More information about managing iris leaf spot is available in a recent article by Ward Upham in the KSU Horticulture News
When it comes to trees:
Trees need water. Not too much, not too little, but just right.
Trees need appropriate temperature. Not too hot, not too cold, but just right.
Trees need to prune. Not too much, not too little, but just right.
If you are looking for some cozy winter reading, you can check out our publication about Tree and Shrub Problems in Kansas.
In addition, I just came across a great publication from University of Kentucky that discusses tree and shrub decline. The information is similar to parts of the Tree and Shrub Problems in Kansas book, but sometimes it is helpful to read information from a new source since everyone presents information in a slightly different way. The reference is Stress and Decline in Woody Plants.
I love peonies! I’m lucky to have a neighbor down the street with an amazing display every spring.
Peonies do need some attention, though, including cutting them back. One reason to cut them back is to remove leaves infected with “peony measles.” By removing infecting the leaves from the site you can disrupt the life cycle. The fungus survives year-to-year in infected leaves, so removing them reduces infection risk next year.
(Photo by Ward Upham)
Here are some tips from Ward Upham from the Kansas Horticulture News:
Cut peony foliage back to the ground if this hasn’t been done already. Compost or discard foliage. Fertilize peonies twice a year — in the spring shortly before new growth appears and then again in the fall after the plants have been cut back. A total of 1.5 to 2 ounces (3 to 4 tablespoons) of a 1-1-1 fertilizer such as a 10-10-10 or 13-13-13 per plant per application should be used. This amounts to 3 to 4 ounces of fertilizer per year. If a soil test reveals adequate levels of phosphorus and potassium, use a lawn fertilizer such as a 29-5-4, 27-3-3 or something similar, but cut the rate to 1/3 of the above rate. In other words apply ½ to 3/4 ounce (1 to 1.5 tablespoons) per plant. The lawn fertilizer should not be a “weed and feed.”
Never apply fertilizer directly on the center of the peony as the buds (eyes) may be damaged. Rather, place the fertilizer in a band from 8 to 18 inches from the center of the plant. Water the fertilizer in so the plant can take it up.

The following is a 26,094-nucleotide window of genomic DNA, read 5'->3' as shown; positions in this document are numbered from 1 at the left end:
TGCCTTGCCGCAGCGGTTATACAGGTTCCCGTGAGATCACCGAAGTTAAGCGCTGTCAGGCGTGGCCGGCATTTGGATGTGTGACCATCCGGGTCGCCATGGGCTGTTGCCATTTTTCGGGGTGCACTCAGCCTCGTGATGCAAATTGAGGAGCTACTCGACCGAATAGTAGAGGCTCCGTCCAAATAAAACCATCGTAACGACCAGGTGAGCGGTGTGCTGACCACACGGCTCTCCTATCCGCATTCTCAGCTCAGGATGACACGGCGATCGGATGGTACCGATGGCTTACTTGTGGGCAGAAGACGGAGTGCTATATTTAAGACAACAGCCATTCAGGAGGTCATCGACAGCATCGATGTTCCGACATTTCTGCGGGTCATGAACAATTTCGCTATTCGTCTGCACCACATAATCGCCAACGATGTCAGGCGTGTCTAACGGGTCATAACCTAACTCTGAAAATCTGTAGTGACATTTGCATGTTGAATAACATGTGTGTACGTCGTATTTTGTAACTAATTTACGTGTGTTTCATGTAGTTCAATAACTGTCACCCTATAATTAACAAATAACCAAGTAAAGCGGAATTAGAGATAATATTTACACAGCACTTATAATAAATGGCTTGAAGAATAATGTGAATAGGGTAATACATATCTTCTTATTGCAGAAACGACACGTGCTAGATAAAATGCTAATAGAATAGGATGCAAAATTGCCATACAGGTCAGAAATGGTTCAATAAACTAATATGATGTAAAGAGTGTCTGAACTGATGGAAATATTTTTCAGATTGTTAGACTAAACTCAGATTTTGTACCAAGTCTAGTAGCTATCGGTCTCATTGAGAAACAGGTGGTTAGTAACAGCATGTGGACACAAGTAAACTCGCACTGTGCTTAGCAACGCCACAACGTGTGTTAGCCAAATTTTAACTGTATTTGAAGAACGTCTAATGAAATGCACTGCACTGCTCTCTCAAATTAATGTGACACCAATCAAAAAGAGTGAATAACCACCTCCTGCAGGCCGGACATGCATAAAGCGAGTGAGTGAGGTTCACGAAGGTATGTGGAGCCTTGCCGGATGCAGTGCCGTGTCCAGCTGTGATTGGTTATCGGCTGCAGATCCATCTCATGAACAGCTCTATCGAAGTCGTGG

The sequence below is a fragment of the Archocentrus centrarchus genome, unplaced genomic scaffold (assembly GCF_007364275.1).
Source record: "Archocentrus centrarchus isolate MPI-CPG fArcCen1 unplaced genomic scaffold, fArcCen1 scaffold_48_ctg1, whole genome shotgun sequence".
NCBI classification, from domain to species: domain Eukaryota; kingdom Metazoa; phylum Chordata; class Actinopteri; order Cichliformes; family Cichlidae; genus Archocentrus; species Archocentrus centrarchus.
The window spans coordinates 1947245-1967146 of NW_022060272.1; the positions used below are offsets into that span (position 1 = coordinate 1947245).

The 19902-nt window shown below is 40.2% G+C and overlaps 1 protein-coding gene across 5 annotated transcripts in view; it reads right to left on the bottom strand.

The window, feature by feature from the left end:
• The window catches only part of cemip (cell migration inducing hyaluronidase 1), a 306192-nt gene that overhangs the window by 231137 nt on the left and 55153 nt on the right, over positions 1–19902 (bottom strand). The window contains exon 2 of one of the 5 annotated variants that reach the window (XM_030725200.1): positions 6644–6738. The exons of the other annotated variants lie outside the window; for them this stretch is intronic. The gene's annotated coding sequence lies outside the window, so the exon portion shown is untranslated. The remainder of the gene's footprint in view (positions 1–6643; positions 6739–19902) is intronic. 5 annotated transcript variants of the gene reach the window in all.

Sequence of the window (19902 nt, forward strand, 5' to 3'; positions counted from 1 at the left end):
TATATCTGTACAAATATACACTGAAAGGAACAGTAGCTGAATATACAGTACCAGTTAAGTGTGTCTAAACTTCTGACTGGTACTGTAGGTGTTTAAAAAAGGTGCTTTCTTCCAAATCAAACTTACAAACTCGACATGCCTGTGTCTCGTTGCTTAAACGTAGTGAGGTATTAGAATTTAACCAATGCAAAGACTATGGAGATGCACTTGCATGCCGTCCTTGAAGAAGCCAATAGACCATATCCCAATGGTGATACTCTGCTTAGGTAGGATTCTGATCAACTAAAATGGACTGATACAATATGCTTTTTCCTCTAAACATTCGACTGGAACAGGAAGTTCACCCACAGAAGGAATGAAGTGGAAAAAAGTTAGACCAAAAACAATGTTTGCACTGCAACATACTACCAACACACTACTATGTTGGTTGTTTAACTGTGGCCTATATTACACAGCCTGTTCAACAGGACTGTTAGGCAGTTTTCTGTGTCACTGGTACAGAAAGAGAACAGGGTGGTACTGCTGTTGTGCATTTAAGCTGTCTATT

Winter protection of herbaceous peonies is only necessary the first winter after planting to prevent alternate freezing and thawing from lifting plants out of the soil. A couple of inches of mulch should be sufficient. Any organic material that does not mat down will work and should be applied after the ground freezes. Avoid using leaves that will mat together. Remove the covering before growth begins in the spring.
The less common tree peonies have woody stems like deciduous shrubs and should not be cut back to the ground or pruned in the fall. Collect the shed leaves and place in the compost pile this fall. Though tree peonies are hardy to Zone 4, they do benefit from a light mulching over winter. Also, it is recommended that tree peonies be fertilized during November to get the plants off to a good start next spring. It is best to take a soil test to see what nutrients are needed. If the soil needs phosphorus and potassium, use a complete fertilizer (such as 10-10-10, 9-9-6, etc.) at the rate of 2.5 pounds per 100 square feet. This would equal 1 rounded teaspoon per square foot.
If phosphorus and potassium are not needed, blood meal makes an excellent fertilizer. Apply at the rate of 2 pounds per 100 square feet or 1 teaspoon per square foot. Turf fertilizers such as a 27-3-3 or 30-3-3 also can be used but at the rate of to 1 pound per 100 square feet or 1 teaspoon per 2 square feet.
Dr. Cloyd provides an update on Japanese beetles:
Japanese Beetles are Back!